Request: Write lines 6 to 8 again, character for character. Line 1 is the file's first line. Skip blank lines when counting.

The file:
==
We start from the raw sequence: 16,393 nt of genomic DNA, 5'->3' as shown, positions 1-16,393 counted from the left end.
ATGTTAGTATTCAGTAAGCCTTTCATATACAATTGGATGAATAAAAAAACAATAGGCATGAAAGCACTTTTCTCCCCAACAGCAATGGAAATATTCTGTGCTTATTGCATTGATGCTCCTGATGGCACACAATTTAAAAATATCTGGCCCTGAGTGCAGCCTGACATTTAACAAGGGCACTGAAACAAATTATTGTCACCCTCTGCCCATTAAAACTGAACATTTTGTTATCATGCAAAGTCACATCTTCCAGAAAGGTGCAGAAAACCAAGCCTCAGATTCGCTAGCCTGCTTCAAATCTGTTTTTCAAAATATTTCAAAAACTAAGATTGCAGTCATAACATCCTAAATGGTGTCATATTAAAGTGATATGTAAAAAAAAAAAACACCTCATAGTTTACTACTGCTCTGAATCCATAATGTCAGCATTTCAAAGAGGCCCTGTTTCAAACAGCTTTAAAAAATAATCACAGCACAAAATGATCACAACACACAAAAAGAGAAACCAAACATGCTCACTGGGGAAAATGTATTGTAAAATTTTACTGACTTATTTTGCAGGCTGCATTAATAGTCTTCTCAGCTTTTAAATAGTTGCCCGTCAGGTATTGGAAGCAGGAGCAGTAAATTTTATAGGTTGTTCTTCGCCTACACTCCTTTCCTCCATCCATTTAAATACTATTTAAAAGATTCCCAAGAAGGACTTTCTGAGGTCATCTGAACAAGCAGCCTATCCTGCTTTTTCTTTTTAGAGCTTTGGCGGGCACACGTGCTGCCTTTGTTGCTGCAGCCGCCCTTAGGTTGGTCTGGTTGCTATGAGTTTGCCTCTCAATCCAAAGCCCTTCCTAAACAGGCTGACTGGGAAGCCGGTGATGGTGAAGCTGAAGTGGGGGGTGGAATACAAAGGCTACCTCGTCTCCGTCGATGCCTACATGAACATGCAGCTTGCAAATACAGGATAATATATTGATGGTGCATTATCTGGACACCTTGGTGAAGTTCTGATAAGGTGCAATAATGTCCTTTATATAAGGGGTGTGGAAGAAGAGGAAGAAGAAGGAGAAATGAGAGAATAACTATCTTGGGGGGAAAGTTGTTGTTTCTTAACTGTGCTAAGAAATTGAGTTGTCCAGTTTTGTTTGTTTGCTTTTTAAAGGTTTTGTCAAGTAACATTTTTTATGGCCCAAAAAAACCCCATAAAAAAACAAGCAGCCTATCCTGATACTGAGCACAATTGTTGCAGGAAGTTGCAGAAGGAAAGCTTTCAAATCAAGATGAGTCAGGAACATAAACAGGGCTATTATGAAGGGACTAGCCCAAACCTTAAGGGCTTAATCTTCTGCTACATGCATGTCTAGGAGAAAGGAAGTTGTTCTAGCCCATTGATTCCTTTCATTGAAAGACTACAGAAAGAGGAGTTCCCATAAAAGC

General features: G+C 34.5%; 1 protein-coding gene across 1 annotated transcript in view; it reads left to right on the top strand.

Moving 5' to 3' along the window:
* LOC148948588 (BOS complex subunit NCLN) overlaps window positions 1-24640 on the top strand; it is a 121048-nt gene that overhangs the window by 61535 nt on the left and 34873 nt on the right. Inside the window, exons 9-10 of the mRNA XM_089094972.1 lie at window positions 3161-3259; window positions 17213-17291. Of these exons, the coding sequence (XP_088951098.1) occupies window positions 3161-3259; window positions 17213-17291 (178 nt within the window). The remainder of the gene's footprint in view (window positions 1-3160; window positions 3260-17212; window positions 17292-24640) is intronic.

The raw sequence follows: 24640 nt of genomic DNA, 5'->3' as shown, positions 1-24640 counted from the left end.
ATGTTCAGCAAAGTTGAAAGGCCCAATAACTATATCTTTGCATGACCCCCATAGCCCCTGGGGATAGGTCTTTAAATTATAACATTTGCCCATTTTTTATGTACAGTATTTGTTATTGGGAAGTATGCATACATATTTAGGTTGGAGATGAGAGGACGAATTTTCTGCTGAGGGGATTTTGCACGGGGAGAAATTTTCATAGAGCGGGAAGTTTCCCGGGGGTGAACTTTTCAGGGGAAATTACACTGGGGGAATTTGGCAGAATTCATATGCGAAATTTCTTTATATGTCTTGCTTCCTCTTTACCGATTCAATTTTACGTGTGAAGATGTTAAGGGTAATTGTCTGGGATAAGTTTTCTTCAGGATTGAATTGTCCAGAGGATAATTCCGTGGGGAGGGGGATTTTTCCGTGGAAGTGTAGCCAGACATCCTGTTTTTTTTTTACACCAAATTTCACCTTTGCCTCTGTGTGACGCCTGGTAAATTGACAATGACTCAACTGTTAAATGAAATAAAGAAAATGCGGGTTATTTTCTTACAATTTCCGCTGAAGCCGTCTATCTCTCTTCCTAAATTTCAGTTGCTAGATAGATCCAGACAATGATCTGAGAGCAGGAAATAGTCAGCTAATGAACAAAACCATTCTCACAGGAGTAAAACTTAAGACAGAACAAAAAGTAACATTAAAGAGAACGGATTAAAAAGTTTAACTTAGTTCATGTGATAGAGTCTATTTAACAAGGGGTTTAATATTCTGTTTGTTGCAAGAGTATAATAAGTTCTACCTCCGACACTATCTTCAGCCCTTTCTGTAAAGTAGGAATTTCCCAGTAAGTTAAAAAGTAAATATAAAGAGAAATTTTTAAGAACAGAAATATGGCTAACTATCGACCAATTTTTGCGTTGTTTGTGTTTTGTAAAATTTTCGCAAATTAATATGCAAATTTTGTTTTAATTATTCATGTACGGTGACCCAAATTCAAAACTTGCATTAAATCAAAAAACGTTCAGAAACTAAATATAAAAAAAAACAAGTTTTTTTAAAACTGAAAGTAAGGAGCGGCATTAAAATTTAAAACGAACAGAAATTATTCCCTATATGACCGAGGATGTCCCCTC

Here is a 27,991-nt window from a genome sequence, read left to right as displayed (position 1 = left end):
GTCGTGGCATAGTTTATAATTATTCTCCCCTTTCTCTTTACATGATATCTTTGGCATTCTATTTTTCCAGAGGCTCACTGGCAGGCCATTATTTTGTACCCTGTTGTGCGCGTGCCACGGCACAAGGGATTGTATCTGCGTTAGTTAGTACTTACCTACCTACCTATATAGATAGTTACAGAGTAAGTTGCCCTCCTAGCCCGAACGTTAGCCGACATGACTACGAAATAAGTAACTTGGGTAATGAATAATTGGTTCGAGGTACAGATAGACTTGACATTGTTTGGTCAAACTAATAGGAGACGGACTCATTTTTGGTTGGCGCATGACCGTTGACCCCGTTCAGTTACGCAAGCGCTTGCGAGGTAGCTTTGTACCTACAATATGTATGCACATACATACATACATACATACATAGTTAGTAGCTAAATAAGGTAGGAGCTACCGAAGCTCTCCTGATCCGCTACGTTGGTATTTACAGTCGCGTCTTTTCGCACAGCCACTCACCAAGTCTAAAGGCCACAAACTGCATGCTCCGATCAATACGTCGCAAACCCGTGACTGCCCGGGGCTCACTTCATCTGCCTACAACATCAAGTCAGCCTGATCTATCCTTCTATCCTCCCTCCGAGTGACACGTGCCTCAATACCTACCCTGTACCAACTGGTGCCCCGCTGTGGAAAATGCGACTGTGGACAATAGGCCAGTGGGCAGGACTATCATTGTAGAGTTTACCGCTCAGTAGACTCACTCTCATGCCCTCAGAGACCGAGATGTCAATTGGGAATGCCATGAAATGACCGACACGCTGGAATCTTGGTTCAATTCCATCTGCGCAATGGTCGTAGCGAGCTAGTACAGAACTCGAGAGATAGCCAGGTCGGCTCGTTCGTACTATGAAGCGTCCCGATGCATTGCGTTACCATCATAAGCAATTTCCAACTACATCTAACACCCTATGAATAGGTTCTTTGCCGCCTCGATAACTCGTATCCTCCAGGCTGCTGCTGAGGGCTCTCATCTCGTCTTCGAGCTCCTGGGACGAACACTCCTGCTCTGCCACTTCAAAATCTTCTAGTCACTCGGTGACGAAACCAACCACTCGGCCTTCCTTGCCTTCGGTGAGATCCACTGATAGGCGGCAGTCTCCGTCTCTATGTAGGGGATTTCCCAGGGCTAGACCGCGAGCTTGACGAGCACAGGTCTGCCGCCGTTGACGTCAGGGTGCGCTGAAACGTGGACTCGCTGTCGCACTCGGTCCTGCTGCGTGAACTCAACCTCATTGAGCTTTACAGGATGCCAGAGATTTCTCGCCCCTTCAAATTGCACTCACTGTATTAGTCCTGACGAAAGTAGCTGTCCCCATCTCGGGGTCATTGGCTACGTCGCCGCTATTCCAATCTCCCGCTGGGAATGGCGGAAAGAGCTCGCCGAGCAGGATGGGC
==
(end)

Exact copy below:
The raw sequence follows: 24640 nt of genomic DNA, 5'->3' as shown, positions 1-24640 counted from the left end.
ATGTTCAGCAAAGTTGAAAGGCCCAATAACTATATCTTTGCATGACCCCCATAGCCCCTGGGGATAGGTCTTTAAATTATAACATTTGCCCATTTTTTATGTACAGTATTTGTTATTGGGAAGTATGCATACATATTTAGGTTGGAGATGAGAGGACGAATTTTCTGCTGAGGGGATTTTGCACGGGGAGAAATTTTCATAGAGCGGGAAGTTTCCCGGGGGTGAACTTTTCAGGGGAAATTACACTGGGGGAATTTGGCAGAATTCATATGCGAAATTTCTTTATATGTCTTGCTTCCTCTTTACCGATTCAATTTTACGTGTGAAGATGTTAAGGGTAATTGTCTGGGATAAGTTTTCTTCAGGATTGAATTGTCCAGAGGATAATTCCGTGGGGAGGGGGATTTTTCCGTGGAAGTGTAGCCAGACATCCTGTTTTTTTTTTACACCAAATTTCACCTTTGCCTCTGTGTGACGCCTGGTAAATTGACAATGACTCAACTGTTAAATGAAATAAAGAAAATGCGGGTTATTTTCTTACAATTTCCGCTGAAGCCGTCTATCTCTCTTCCTAAATTTCAGTTGCTAGATAGATCCAGACAATGATCTGAGAGCAGGAAATAGTCAGCTAATGAACAAAACCATTCTCACAGGAGTAAAACTTAAGACAGAACAAAAAGTAACATTAAAGAGAACGGATTAAAAAGTTTAACTTAGTTCATGTGATAGAGTCTATTTAACAAGGGGTTTAATATTCTGTTTGTTGCAAGAGTATAATAAGTTCTACCTCCGACACTATCTTCAGCCCTTTCTGTAAAGTAGGAATTTCCCAGTAAGTTAAAAAGTAAATATAAAGAGAAATTTTTAAGAACAGAAATATGGCTAACTATCGACCAATTTTTGCGTTGTTTGTGTTTTGTAAAATTTTCGCAAATTAATATGCAAATTTTGTTTTAATTATTCATGTACGGTGACCCAAATTCAAAACTTGCATTAAATCAAAAAACGTTCAGAAACTAAATATAAAAAAAAACAAGTTTTTTTAAAACTGAAAGTAAGGAGCGGCATTAAAATTTAAAACGAACAGAAATTATTCCCTATATGACCGAGGATGTCCCCTC

Here is a 27,991-nt window from a genome sequence, read left to right as displayed (position 1 = left end):